How different are the performance specs of “Pro” vs “Hobby” servos?

I’ve heard a lot of claims, but it’s easy enough just to go look at the published specs. Here, I’ll take a Yaskawa 750W Sigma-5 AC Servo (typical axis drive for a Haas VMC) against the HomeshopCNC 850 oz-in DC servos I have installed on my IH mill. Here’s what I get from the respective (linked) spec pages:

– Power: Yaskawa = 750W / HomeshopCNC = 612W (a little smaller servo)

– Peak Torque (oz-in): Yaskawa = 1184 / HomeshopCNC = 850

– Max Speed: Yaskawa = 6000 rpm / HomeshopCNC = 4200 rpm

– Voltage: Yaskawa = 200V AC / HomeshopCNC = 72V DC

One interesting figure is to take the power consumption of the two and equalize what the torque should be from the HomeshopCNC were it to consume 750W. That value is 1042 oz-in, which is still less than the 1184 oz-in from the Yaskawa. AC servos are known to be more efficient, and that sort of quantifies it a little bit at 12-15% more efficient in producing torque for a given amount of power.

This is all just out of idle curiousity and interest, but there are intangibles to consider too.

I correspond with a lot of machinists who bring me ideas for this blog or otherwise just want to talk over something they see here. My post on Yaskawa vs “Hobby” servos shook loose an interesting one. This is a machinist I’ve had a lot of great discussions with who does a lot of retrofits. One of his special niches (every shop needs a special niche the competitors can’t go!) is that his machines are simply bigger than the others nearby. If you have a rush job needing 60 inches of travel on a mill, he’s the man you have to talk to.

He’s gotten a lot of these machines together by retrofiting older machines. In response to my Yaskawa musings, he wanted to point out that there are a lot of intangibles that the raw specifications don’t speak to. He went through an evolution of sorts on the retrofitting. First he went with big steppers. Like any successful machine shop, he’s cranking out tons of parts. That’s how you make machine tools print money. As he puts it:

I would run a ton of parts. Come back and do a home check. It would be off .005 or .010″. Crap, you wonder how many parts are scrap. Was it loss of lube? Junk in the ways? I could really never tell. Maybe the ballscrews had rubbish in them?

The CNCZone crowd are fond of saying that a properly designed stepper system never loses steps, so there are no advantages to servos. I’ve had one of the leading luminaries in stepper drive design say that you can clearly hear when a stepper motor has dropped steps. He’s a great stepper drive designer (he really is, his drives are awesome), but he is not a machinist. Heck, I’m lucky to hear myself think when a big machine gets to moving some chips big time, let alone hear whether some stepper briefly squealed a little bit differently. Imagine just losing 1 or 2 steps on every 2nd or 3rd part all day long. That’s how you get to be off 5 or 10 thou at the end of the day.

I’ve also had my servos fault often enough, and known why they faulted, to be completely confident that peeps are losing steps out there from time to time, whether or not they want to admit it. Get a gib acting too tight due to not enough lube or junk in the ways like my machinist friend mentions and that’s all it takes. The machine will overcome it in many cases rather than stalling, but you’ve already lost the step. So you’re off by the end of the day. Crap.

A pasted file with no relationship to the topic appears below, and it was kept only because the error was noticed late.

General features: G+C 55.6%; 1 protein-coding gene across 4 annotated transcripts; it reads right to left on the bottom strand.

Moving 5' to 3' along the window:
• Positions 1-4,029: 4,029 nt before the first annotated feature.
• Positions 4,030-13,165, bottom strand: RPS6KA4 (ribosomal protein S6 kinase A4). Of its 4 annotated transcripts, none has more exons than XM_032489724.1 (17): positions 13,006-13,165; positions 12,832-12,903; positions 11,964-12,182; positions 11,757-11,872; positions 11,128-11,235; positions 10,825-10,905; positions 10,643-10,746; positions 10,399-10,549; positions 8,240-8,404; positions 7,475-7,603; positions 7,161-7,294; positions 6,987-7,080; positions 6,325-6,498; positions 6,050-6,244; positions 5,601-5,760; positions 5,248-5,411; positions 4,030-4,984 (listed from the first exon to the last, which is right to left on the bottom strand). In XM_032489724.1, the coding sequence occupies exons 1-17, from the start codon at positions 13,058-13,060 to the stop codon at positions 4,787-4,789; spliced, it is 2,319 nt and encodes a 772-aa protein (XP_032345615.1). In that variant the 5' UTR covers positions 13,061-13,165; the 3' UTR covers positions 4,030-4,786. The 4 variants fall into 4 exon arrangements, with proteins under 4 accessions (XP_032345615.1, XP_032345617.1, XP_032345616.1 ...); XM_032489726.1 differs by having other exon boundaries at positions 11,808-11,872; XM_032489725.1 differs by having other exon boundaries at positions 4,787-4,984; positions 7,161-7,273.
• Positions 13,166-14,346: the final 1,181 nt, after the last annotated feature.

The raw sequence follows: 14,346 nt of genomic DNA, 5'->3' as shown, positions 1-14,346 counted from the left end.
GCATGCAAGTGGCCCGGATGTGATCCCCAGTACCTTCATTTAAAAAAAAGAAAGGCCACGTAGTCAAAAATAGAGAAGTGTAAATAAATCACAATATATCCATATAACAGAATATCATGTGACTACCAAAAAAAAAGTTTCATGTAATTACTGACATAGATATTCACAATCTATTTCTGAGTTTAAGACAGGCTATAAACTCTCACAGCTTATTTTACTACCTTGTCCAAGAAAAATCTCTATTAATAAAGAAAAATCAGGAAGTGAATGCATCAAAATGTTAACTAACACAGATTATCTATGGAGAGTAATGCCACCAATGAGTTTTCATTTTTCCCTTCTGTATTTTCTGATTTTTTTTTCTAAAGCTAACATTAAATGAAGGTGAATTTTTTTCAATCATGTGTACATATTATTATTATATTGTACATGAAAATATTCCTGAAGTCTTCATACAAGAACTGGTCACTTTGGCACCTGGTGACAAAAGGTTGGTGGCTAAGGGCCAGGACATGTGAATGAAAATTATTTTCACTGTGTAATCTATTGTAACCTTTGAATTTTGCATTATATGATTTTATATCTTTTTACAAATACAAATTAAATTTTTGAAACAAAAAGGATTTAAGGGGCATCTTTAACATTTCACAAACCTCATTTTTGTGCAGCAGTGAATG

From steppers, he went on to the “Hobby Grade” DC servos with brushes and all. I’ll let him tell the story again:

I went to the DC servo stuff. Way better than stepper stuff. I can actually run at 100 IPM!! Well, this stuff zeros the same all the time. Closed loop is nice. BUT, the motors got hot after extended use. I had several motors smoke and fail. I took them apart and looked at the charred brushes, they looked OK. Maybe the brush hung up in the holder? I sent in the analog servo card for factory evaluation. No error codes etc. just a red led telling me of error. Servo guys say it is fine…. I still have to this day marginal electrical connectors on those cards. Molex pin type connectors. Not designed for high current use. They get brown from the heat. I’d junk the stuff in a heartbeat if it was not for the downtime and expense. Think of all the money spent on Tagamet.

I can imagine the Tagamet. Rushing to get a job done, behind the 8 ball, and the machine is not working right after it always had. It’s like having a car that breaks down right when you need it most. Drives you crazy.

The comments about type of connector and their reliability are spot on. When you think about it, these servos and steppers live in a pretty nasty environment. Metal chips are flying everywhere, and will short out a contact in an instant. The airwaves are rife with electrical noise from the VFD on the main spindle to the guy that fires up the welder at the other end of the shop. Coolant is pooling around these bad boys hour after hour, are we running a machine tool or a submarine? And there is no rest. Got to grind out the parts constantly. No time for preventative maintenance to speak of. Run it until it breaks and then fix it ASAP.

As my friend puts it, a lot of hobby systems are a cascade of “it will work” type thinking. Not the result of ” let’s build the best” type thinking. It really does make a difference.

Yaskawas have the mojo, they are the best, and that’s why so many machines use them.



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